St. Thomas was a first century disciple and apostle of Jesus Christ. He took the Gospel message to the known ends of the earth. Thomas was likely born to a Jewish family in Galilee. Nothing is recorded of his early life or of how he came to be a disciple. His name is included in all listings of the twelve men who accompanied Jesus during His three years of public life. After hearing that Jesus intended to go to Judea, where He was certain to be arrested, Thomas boldly proclaimed his willingness to go forward and “die with Him”. He is mentioned as being present when Jesus raised Lazarus from the dead. During the conversation at the Last Supper, it was Thomas who stated, “Lord we do not know where You are going. How can we know the way?”, prompting Jesus to clearly declare that He Himself is the way, as well as His oneness with The Father.
Most memorably, it was Thomas who, having been absent at Jesus’s first post-resurrection appearance to the Apostles, did not believe the resurrection story. Insisting that he would need to not only see the visible crucifixion wounds, but probe them, he has gained a reputation as “Doubting Thomas”. It is often forgotten that after Jesus appeared a second time, asking him to touch the sacred wounds, Thomas openly declared, “My Lord and my God!”, an explicit confession of Jesus’s divinity. Rather than assuming that Thomas disbelieved that Jesus was risen from the dead, it might be more fair to consider that Thomas could not comprehend a risen human body, rather than an apparition. The final mention of Thomas by name in Scripture is his presence at the Sea of Galilee fishing expedition which was summoned to the seashore by Jesus.
TAKING THE GOSPEL TO THE WORLD
Of all the Apostles, we have the most post-Biblical information about Thomas. According to Eusebius, the most well-known and reliable historian of ancient Christianity, Thomas left Palestine after Pentecost and went to Osroene. This land was located in what is now southern Turkey and northern Syria, and many Jews lived there, speaking Syriac, a language similar to Aramaic. He is also recorded as evangelizing outside the boundaries of the Roman Empire in Armenia and in Parthia, which is now northern Iran. It is believed that he returned to Jerusalem for the circa 50 A.D. Council of Jerusalem, which was called in order to resolve the important matter of Mosaic Law for Gentile converts to Christianity.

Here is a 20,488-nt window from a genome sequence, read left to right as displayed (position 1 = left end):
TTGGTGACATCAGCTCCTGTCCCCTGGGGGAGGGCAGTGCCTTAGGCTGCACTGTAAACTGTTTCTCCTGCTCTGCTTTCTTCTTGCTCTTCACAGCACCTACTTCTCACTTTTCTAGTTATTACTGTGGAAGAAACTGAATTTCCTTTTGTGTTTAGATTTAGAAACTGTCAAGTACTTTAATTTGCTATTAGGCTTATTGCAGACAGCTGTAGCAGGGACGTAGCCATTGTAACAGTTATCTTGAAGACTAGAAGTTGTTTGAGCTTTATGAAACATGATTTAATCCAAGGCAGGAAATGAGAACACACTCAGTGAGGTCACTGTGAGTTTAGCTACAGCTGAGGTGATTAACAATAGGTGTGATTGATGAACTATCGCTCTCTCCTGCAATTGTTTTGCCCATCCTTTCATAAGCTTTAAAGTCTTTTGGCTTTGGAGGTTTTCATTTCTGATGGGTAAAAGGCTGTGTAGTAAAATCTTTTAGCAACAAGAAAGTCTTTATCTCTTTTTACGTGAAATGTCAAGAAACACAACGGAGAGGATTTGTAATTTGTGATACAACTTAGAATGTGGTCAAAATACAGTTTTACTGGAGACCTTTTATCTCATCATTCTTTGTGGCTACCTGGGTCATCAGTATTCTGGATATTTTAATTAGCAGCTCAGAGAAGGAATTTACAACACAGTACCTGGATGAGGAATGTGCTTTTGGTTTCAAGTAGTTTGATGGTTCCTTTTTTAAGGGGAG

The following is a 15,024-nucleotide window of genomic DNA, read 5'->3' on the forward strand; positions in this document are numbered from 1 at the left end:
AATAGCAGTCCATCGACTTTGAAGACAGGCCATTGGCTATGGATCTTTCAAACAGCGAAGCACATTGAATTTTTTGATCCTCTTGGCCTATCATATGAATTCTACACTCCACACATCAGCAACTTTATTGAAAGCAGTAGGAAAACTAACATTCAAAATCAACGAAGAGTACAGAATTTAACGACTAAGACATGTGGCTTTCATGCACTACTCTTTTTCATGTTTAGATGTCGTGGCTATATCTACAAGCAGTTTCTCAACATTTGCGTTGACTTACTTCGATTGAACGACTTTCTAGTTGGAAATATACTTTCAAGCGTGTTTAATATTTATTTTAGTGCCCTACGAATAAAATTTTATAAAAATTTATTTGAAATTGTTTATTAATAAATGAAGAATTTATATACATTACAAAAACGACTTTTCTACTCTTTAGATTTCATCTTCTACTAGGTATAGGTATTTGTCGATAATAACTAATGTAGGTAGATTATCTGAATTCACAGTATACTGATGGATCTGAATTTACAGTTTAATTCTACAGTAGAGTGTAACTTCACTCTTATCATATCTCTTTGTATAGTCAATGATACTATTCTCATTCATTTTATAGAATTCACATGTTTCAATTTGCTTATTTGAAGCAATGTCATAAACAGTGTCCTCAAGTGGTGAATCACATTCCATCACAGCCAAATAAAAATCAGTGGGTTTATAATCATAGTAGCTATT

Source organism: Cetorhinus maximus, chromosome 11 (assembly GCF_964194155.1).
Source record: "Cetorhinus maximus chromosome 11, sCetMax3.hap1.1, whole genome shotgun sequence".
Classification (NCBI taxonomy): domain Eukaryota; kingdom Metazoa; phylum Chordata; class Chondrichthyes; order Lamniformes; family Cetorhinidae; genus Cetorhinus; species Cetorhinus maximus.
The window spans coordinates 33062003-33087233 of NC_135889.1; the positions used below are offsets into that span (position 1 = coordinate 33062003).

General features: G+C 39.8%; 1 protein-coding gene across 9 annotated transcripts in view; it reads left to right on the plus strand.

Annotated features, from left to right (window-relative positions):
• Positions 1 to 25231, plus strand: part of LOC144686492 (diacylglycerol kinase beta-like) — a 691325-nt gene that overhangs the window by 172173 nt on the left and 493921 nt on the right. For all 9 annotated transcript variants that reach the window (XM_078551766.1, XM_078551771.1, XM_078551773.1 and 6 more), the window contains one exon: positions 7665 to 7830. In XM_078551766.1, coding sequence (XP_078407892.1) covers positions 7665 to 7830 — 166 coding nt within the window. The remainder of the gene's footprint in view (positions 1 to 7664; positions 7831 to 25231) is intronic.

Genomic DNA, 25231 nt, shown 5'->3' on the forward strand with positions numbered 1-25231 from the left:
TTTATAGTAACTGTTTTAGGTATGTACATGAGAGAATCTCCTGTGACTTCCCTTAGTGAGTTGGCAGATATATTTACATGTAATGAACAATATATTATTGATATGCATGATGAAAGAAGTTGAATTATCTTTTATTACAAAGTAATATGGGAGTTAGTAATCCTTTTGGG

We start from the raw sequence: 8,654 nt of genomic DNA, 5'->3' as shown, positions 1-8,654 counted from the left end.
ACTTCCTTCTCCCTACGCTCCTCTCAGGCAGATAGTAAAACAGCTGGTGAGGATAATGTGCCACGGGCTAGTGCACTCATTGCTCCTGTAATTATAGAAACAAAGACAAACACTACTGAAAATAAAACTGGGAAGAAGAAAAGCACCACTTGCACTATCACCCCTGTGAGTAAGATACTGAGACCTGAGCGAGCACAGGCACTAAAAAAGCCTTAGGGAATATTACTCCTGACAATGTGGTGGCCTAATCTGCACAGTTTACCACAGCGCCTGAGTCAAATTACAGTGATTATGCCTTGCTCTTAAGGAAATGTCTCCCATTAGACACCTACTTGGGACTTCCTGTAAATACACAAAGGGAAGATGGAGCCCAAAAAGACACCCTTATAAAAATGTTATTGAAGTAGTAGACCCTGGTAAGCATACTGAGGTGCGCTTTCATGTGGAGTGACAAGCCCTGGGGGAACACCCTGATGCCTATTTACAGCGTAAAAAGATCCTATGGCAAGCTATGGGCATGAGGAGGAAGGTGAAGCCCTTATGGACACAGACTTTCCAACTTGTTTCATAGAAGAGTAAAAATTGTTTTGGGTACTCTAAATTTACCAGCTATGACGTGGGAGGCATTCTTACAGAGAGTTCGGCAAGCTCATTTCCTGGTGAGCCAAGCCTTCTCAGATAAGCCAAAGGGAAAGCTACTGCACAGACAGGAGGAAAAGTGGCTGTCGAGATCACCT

EVIDENCE FOR THE MISSION IN INDIA
There is substantial evidence that Thomas spent his later years far to the east of the Roman Empire. There was a document written circa 200 A.D., known as The Acts of Thomas. It was considered historical fiction, but based on enough historical truth that it was taken seriously. This book states that Thomas went to what is now southern India and evangelized extensively there. It also states that he was martyred there, and his body buried at the city of Chennai, formerly known as Madras, on the southeastern coast of India.
When traders and missionaries from Portugal arrived in southeastern India in the sixteenth century, they were stunned to find a well-established Catholic community there. These Christians traced their religious heritage back to Thomas. The Portuguese, under orders from their king, did extensive research and many interviews, discovering an impressive amount of oral tradition and some ancient books, written in the Syriac language. When the Bishop of Malabar was questioned, he told of Thomas going as far as the Iranian Empire with [Sts.] Jude Thaddeus and Bartholomew, and going further alone to the west coast of India, then to China, and lastly to the east coast of India. Archaeological research in the area has uncovered artifacts indicating the presence of Christianity going back to at least the third century. The Rabban Song, which has been handed down for centuries by Indian Christians, recounts Thomas’s deeds and travels in India. He is said to have baptized many thousands of Hindus, been the means of hundreds of miracles, and ordained numerous priests and bishops. According to Indian traditional belief, Thomas was martyred by being speared in the year 72 by Hindu priests who resented the number of people who were converting. No other place claims the death of Thomas, so there is no dispute. In the fourth century, some of his skeletal remains were taken to Edessa, the capital of the Osroene kingdom and a significant city in the early centuries of Christianity. The Portuguese took more of the relics to Ortona, a coastal town in Italy.
VENERATED IN INDIA
The life of St. Thomas after Pentecost is typical of all the Apostles, who changed from confused and frightened men into emboldened evangelists who lived out their lives proclaiming the Gospel they had seen with their own eyes, even unto death. Patronages of St. Thomas are numerous, and he was declared the Apostle of India by Pope Paul VI in 1972. Most of his remains are lovingly venerated by Indian pilgrims in the beautiful St. Thomas Cathedral Basilica in Chennai. His feast day is a universal feast of the Church on July 3.